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- The 2014 Big Picture on Cyber Security
- AFCEA Answers
- Ask the CIO
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- Consolidating Mission-critical Systems
- Constituent Servicing
- Continuous Monitoring: Tools and Techniques for Trustworthy Government IT
- The Data Privacy Imperative: Safeguarding Sensitive Data
- Eliminating the Pitfalls: Steps to Virtualization in Government
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- Government Cloud Brokerage: Who, What, When, Where, Why?
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- Mobile Device Management
- The Modern Federal Threat Landscape
- The Path from Legacy Systems
- Understanding the Intersection of Customer Service and Security in the Cloud
Shows & Panels
Monday - Friday, 6-9 a.m.
Hosts Tom Temin and Emily Kopp bring you the latest news affecting the federal community each weekday morning, featuring interviews with top government executives and contractors. Listen live from 6 to 9 a.m. or download archived interviews on our daily show blogs.
Federal Drive Interviews -- Nov. 1, 2012
Thursday - 11/1/2012, 9:47am EDT
Twenty-five thousand employees at the Environmental Protection Agency will be emailing from the cloud soon, using Microsoft Office 365. EPA hired Lockheed Martin to manage the migration to the collaboration and communication service. It will also provide engineering and integration services.
The federal government's campaign against smoking originally took the form of a small warning label on cigarette packages. Today, several agencies have a wealth of information on smoking and smoking related diseases. The Center for Tobacco Products at the Food and Drug Administration is a focal point for this information. It's partnering with the Centers for Disease Control and Prevention and other Health and Human Services components to get better leverage out of the information it has.
By now the refrain is familiar. The country, federal agencies, the Department of Defense — everyone needs to do a better job at creating and hiring science, technology, engineering and math students, especially the DoD, if the nation is to maintain its security edge. The Pentagon has just received a report on STEM prepared by the National Academy of Engineering and the National Research Council.
MORE FROM FEDERAL NEWS RADIO
- Agency of the Month: Postmaster General urges quick action in lame duck session
- Thursday morning federal headlines - Nov. 1, 2012
- The Defense Department is providing satellite imagery of storm damage to FEMA and local first responders. NextGov reports, the National Geospatial-Intellligence Agency is sending pictures to emergency workers' smart phones. That will help FEMA allocate resources. And it will help first responders know more clearly where to go. NGA is providing the images and viewing tools on a restricted-access website. It provides several alternate communication channels for areas with failed power or cell phone service. (NextGov)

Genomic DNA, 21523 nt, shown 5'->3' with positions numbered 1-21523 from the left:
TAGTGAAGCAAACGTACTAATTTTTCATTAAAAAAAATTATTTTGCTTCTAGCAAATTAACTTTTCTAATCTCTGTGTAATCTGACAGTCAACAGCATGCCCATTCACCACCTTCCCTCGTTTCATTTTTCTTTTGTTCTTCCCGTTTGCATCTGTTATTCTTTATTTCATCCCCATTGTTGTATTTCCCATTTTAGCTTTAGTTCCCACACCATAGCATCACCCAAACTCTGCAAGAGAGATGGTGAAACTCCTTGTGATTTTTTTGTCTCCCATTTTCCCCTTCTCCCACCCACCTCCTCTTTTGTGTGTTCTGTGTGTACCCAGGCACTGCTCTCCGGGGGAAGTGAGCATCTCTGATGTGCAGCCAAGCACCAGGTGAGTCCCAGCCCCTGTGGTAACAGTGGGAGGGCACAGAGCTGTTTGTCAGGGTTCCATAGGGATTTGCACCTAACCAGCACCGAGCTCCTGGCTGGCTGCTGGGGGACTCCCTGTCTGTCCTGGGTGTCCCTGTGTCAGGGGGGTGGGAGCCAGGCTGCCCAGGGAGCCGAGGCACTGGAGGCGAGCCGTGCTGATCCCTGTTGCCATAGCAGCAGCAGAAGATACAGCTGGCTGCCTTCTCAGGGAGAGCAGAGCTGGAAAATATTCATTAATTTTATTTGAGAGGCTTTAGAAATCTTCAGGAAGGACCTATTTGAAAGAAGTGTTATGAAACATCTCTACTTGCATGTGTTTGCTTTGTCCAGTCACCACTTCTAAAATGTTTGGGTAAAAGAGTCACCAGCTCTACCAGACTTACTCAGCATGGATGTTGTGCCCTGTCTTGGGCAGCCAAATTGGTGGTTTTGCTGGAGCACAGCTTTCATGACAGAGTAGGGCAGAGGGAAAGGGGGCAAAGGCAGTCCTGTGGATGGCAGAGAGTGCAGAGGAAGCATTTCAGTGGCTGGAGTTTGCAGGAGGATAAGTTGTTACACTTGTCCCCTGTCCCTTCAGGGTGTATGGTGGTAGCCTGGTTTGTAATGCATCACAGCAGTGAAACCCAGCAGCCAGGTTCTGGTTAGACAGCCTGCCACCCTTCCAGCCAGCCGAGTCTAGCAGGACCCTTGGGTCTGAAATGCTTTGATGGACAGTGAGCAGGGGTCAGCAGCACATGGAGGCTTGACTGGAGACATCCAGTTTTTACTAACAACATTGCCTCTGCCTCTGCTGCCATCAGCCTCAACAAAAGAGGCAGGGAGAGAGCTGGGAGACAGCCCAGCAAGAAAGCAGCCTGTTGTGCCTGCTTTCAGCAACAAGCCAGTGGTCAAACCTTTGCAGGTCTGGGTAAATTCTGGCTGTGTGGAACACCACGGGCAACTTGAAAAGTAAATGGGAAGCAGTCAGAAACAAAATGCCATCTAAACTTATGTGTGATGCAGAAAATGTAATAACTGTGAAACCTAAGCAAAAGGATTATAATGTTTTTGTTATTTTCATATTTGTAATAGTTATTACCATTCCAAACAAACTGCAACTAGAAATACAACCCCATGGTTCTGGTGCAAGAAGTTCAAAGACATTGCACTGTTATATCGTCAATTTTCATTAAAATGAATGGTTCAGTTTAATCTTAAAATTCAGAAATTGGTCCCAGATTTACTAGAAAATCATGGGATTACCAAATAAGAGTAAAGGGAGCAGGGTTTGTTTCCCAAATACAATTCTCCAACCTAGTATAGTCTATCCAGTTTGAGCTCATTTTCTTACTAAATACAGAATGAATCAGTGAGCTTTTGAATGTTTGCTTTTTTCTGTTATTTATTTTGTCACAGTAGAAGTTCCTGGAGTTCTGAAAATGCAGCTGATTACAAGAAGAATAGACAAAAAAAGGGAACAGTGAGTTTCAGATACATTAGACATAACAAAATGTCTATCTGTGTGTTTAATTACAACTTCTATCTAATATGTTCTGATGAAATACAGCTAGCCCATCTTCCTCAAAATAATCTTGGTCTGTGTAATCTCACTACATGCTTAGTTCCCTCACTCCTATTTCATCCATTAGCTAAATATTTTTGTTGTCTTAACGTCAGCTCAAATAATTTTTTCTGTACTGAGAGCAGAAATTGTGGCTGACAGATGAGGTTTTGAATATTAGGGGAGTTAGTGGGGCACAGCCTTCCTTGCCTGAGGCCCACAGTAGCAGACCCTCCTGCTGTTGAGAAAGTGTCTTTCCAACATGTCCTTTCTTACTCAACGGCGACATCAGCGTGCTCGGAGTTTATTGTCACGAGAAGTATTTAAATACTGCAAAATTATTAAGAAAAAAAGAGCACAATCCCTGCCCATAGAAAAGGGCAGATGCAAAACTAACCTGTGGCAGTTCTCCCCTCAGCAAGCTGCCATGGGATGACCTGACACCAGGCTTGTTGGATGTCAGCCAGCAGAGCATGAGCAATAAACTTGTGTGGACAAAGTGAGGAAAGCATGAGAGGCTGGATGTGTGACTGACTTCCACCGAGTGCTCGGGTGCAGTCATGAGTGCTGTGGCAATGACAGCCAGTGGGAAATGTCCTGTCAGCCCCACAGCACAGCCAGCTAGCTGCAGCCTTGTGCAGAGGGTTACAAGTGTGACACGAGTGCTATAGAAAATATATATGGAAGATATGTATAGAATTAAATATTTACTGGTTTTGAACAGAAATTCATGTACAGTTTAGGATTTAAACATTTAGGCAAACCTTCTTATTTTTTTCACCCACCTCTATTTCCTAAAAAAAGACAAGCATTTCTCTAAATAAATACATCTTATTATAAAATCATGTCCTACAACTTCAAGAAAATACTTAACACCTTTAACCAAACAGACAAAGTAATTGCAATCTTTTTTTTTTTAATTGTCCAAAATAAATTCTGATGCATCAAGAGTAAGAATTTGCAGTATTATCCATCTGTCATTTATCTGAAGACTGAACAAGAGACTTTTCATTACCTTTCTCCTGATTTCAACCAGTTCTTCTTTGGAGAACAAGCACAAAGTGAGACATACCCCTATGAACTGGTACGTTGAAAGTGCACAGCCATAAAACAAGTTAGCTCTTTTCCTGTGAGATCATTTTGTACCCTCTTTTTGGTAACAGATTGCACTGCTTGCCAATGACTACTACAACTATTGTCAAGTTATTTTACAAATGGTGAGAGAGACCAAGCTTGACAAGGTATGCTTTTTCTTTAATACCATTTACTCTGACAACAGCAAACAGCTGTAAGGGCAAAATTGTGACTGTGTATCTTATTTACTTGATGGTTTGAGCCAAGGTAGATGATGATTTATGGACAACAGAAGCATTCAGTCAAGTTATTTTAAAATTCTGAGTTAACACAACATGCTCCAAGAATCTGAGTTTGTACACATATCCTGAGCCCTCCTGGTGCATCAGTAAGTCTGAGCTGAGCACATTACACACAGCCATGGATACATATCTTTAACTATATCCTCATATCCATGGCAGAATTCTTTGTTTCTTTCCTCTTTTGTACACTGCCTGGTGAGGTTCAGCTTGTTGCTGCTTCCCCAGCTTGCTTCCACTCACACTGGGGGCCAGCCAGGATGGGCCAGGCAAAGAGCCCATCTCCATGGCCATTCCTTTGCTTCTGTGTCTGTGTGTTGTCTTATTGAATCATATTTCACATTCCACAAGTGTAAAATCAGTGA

- The Navy did not expect to keep sailors deployed in the Arabian Gulf for so long. That's something Chief of Naval Operations Jonathan Greenert said he wanted to address. He set out what the Navy needed to work on next in a report he released yesterday. Greenert said he wanted to reinstate tracking of individual operational tempo. He also said the Navy should work on its sexual-assault prevention programs. The service's strategy was good, he said, but needed more attention. He was also concerned about a rise in suicides for reasons the Navy doesn't understand. He said it would work on its sailors' resilience through targeted programs. (DoD)
- The federal government has joined a whistleblower lawsuit against a defense contractor. It said the the company, Triple Canopy, used hundreds of poorly trained Iraqi security guards to protect an airbase. The lawsuit also claims the Virginia-based company falsified documents to hide the guards' lack of training. In 2009, Triple Canopy received a one-year, $10 million contract to provide security at the base. A whistleblower filed the original lawsuit under a law that allows the government to intervene. (Federal News Radio)
- The State Department plans to fight an international agreement on cybersecurity. The Hill reported, Ambassador Terry Kramer said cybersecurity mandates had no place in an international telecommunications treaty. He said proposals backed by other countries like Iran and China could lead to online censorship. He added there was no "one-size-fits-all text" on this issue. Countries needed the flexibility to respond to cyberattacks on their critical infrastructure. The United States supports multi-stakeholder organizations. United Nations members are meeting in Dubai next month to review the treaty for the first time in 24 years. (The Hill)
- The Homeland Security Department has boosted its cyber workforce by 600 percent. But for Secretary Janet Napolitano, it's not enough. Napolitano is calling for new authorities to speed up hiring. She said a stalled bill, sponsored by Sen. Joseph Lieberman (I-Conn.), contains the tools she needs. The bill would allow the DHS secretary to establish positions in the excepted service, make direct appointments, set rates of basic pay and provide extra benefits. In the meantime, Napolitano said DHS was recruiting people under its Secretarial Honors Program. (Federal News Radio)